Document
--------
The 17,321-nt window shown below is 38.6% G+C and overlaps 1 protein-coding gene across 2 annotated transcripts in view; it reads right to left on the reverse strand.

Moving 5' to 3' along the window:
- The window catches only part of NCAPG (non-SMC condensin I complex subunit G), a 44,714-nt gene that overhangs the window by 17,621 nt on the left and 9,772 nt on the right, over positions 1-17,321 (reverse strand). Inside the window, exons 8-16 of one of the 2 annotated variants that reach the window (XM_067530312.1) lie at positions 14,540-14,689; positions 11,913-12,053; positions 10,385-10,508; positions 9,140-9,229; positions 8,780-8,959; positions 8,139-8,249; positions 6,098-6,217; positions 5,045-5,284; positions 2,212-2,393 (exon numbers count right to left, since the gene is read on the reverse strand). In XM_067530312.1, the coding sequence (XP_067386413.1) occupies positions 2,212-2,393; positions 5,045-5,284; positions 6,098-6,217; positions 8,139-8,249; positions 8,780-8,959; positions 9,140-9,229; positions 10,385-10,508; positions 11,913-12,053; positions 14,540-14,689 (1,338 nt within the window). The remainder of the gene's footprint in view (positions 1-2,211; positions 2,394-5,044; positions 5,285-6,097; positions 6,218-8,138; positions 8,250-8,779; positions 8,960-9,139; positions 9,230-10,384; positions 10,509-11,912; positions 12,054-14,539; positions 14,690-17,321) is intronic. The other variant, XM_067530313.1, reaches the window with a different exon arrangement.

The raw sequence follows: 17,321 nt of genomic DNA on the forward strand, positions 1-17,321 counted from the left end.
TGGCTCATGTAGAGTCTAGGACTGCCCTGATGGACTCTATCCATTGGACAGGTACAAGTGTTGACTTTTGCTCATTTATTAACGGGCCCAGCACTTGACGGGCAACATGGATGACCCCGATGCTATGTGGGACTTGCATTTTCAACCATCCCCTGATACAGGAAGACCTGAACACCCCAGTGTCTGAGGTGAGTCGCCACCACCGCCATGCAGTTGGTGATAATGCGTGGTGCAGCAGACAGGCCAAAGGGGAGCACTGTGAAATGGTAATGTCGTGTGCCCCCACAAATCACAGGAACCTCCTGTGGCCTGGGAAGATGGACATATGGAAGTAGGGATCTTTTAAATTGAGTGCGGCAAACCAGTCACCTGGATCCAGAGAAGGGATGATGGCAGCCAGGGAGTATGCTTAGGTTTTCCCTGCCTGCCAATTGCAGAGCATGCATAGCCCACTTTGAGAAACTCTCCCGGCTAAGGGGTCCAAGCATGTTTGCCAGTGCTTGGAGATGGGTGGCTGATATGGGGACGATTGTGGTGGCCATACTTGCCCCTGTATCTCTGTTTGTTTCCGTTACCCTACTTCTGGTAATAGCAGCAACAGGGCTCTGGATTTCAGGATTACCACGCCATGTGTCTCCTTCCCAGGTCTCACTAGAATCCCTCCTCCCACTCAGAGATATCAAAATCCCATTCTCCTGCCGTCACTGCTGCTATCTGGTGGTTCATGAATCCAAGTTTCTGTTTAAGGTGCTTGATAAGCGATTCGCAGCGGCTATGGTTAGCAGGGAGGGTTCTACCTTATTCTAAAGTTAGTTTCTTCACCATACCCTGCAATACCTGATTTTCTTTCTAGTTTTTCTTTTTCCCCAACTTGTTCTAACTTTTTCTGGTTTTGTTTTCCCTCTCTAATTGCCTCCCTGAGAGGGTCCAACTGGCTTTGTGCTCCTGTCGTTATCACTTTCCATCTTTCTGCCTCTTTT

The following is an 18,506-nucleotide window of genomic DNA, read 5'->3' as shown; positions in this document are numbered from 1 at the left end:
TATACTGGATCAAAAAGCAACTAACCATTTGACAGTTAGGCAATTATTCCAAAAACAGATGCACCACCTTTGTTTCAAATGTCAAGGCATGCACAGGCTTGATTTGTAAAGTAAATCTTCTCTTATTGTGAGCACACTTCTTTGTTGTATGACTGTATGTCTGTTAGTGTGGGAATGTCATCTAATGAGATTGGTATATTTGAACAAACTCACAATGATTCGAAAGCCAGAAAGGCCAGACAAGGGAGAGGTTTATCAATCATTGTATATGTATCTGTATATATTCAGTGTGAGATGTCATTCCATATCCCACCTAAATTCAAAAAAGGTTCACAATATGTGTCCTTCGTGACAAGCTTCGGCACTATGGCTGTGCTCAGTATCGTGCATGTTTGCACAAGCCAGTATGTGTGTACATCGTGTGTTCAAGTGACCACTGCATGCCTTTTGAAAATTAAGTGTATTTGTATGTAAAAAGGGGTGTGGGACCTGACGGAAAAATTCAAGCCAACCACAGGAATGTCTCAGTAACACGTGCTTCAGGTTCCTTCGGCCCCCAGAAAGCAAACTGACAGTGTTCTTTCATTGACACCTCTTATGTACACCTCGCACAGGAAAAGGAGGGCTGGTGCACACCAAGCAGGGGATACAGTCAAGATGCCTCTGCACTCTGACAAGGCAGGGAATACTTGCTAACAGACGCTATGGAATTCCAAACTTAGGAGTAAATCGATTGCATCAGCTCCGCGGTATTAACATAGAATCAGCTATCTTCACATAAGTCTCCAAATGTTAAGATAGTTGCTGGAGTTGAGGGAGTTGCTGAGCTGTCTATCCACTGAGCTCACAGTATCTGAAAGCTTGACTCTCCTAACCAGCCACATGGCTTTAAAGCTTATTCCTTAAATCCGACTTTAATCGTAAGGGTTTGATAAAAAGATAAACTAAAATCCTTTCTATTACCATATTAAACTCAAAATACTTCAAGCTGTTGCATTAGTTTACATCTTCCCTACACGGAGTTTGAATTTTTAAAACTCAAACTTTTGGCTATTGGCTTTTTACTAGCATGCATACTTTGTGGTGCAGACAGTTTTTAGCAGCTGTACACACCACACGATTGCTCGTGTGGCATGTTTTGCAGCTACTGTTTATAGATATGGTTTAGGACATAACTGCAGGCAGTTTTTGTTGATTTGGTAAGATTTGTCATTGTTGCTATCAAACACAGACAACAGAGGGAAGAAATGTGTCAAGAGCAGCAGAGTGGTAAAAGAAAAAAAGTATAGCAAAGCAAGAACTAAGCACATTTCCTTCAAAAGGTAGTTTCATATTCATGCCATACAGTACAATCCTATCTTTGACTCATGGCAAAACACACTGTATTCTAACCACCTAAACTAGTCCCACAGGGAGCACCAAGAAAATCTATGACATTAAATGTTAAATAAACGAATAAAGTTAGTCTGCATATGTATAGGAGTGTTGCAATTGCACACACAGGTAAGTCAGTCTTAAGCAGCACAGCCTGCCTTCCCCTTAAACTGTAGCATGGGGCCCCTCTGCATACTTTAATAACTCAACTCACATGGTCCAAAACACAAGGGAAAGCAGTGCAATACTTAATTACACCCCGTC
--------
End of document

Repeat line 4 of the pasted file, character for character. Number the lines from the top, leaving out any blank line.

The raw sequence follows: 17,321 nt of genomic DNA on the forward strand, positions 1-17,321 counted from the left end.